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Recent Additions to the Collection MOMAT Collection Newsletter of the National Museum of Modern Art, Tokyo David Smith, Circle IV, 1962

Hosaka Kenjiro (Curator, Department of Fine Arts)

SMITH, David (1906–1965)
Circle IV
Painted iron
Height 215.9cm, width 152.5cm, depth 107.0cm
Purchased FY 2017
Photograph by Ootani Ichiro

Last year the museum acquired a sculpture by David Smith from the Circle series, which consists of five works produced in 1962 and 1963.

Smith was born in the US state of Indiana, and in between taking courses at several universities, worked on the assembly line of an automobile factory. He moved to New York in 1926 to study at the Art Students League. Made with the industrial materials of iron and stainless steel yet marked by a hand-constructed, free-form quality, Smith’s work is considered indispensable to any discussion of 20th-century sculpture.

Smith is an artist known for working in series (however, he eschewed the use of casting, and the concept of “editions” is absent from his oeuvre). Surely the best-known of these series is Cubi (1961-65), made with burnished stainless steel. The works in this series, which consist of rectangular prisms, cubes and cylinders, were highly praised by modernist advocates, i.e. art theorists, oriented toward purity and abstraction of form.

From this perspective the Circle series seems to be an exception to the rule, but matters are not so simple. During the 1960s Smith also produced the Zig series consisting of iron plates painted in flat, matte and often monochromatic color. In other words, incorporating colors and planes into sculpture must have been an important concern for the artist.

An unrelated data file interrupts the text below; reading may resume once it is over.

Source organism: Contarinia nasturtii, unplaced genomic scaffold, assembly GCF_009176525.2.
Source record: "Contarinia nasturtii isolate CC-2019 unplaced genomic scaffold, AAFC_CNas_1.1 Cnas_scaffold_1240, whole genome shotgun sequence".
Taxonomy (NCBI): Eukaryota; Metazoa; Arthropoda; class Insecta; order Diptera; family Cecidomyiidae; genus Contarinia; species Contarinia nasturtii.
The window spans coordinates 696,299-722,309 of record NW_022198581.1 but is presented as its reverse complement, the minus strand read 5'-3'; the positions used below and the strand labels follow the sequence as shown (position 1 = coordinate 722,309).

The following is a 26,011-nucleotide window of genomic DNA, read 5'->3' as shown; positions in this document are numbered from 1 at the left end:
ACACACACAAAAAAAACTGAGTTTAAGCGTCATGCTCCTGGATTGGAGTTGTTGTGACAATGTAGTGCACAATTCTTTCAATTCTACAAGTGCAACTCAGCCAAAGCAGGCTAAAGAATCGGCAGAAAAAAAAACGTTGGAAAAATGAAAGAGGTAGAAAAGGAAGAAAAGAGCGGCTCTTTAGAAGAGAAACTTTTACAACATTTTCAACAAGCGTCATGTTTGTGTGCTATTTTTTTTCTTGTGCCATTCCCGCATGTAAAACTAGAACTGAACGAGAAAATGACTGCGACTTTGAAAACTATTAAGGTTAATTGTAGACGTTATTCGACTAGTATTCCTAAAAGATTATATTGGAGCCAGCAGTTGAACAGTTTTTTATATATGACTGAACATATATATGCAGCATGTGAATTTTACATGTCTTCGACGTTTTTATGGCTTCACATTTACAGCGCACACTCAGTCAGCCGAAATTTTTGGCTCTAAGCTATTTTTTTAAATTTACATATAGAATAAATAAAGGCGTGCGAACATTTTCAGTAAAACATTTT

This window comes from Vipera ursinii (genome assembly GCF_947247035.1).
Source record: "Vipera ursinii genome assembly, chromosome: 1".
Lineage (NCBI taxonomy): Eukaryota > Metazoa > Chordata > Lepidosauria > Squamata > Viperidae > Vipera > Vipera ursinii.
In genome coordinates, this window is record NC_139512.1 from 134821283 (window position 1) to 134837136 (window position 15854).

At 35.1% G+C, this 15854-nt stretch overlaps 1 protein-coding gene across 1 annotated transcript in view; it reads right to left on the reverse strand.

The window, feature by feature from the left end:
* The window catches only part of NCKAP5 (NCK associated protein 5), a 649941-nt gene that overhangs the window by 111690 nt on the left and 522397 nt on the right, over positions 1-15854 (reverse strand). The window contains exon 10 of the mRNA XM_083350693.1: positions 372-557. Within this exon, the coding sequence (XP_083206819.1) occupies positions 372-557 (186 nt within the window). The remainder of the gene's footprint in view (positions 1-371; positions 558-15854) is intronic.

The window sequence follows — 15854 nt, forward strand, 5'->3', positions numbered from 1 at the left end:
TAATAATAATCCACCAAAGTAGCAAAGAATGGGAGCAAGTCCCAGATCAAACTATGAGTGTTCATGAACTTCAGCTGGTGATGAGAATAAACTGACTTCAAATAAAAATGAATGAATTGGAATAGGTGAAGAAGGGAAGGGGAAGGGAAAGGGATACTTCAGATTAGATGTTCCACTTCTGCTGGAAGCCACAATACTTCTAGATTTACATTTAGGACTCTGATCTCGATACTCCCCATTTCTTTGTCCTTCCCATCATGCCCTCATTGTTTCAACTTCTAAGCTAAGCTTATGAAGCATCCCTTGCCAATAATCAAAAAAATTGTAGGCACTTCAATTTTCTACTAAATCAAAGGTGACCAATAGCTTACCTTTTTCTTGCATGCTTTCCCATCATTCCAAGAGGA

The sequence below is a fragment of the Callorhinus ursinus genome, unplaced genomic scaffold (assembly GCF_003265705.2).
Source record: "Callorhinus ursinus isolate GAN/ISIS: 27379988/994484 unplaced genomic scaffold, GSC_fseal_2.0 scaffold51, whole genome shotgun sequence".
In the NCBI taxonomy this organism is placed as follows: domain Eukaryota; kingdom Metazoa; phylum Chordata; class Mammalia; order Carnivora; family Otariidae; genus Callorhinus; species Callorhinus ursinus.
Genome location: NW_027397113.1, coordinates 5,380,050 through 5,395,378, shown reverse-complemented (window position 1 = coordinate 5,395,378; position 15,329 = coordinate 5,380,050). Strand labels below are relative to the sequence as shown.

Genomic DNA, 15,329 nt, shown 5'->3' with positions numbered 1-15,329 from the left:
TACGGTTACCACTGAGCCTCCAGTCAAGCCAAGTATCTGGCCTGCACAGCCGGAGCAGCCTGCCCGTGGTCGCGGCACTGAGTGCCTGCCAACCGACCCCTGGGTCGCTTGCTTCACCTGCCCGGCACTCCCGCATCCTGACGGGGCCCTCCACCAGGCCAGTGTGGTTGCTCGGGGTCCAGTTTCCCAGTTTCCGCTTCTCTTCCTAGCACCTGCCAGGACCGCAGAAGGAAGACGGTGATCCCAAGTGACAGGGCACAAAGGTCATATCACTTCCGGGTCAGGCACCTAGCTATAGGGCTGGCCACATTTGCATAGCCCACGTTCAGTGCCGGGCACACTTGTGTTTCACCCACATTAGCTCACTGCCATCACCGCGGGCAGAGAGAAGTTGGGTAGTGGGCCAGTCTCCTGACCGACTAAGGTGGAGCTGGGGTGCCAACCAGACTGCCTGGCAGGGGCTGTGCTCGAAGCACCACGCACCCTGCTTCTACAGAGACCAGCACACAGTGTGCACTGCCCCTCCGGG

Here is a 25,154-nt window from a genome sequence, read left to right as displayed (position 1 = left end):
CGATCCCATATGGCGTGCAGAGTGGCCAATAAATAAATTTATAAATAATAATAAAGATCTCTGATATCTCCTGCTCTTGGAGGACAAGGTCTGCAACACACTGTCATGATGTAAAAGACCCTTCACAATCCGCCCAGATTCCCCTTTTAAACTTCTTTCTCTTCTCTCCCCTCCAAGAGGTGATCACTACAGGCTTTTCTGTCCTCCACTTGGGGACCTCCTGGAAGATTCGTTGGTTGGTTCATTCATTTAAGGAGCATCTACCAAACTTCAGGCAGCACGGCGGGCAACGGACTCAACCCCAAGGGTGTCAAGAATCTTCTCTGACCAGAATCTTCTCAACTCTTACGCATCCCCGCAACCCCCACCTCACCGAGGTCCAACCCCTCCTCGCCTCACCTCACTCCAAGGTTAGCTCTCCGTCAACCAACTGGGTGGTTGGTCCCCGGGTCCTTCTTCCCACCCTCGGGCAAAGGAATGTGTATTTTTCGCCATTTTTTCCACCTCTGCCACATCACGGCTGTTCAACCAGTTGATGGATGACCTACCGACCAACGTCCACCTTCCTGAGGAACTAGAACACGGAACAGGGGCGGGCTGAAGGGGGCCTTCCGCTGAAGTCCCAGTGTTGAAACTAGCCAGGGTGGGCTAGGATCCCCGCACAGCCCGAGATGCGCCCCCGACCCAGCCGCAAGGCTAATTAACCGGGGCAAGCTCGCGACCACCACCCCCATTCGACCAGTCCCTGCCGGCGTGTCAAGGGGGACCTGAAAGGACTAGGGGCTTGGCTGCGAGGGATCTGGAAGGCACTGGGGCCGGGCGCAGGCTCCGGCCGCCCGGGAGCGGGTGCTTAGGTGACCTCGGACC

The Circle series is characterized by incorporation of a circle, a highly self-enclosed form even compared to other planar shapes, and by the use of multiple colors in a single work. Among them, this work (IV) is exceptional in terms of its distinctive brushstrokes, its lack of apertures in the circle (in I, II, III, and V there are circular holes inside the larger circle, although they differ in size), and clear introduction of multi-directionality to control the sense of movement.

In fact, this work is thought to have been made before the others in the series. Smith was known to assign numbers to works in series regardless of the order in which they were actually produced, and this series is no exception. Incidentally, I, II and III are currently in the collection of the National Gallery of Art, and V is in the JP Morgan Chase Art Collection. This work remained in Smith’s possession and then in that of his estate, but MOMAT was able to purchase it, a cause for celebration in that there are virtually no opportunities to see Smith’s work in person at museums in Asia.

(Gendai no me, Newsletter of The National Museum of Modern Art, Tokyo No.629)

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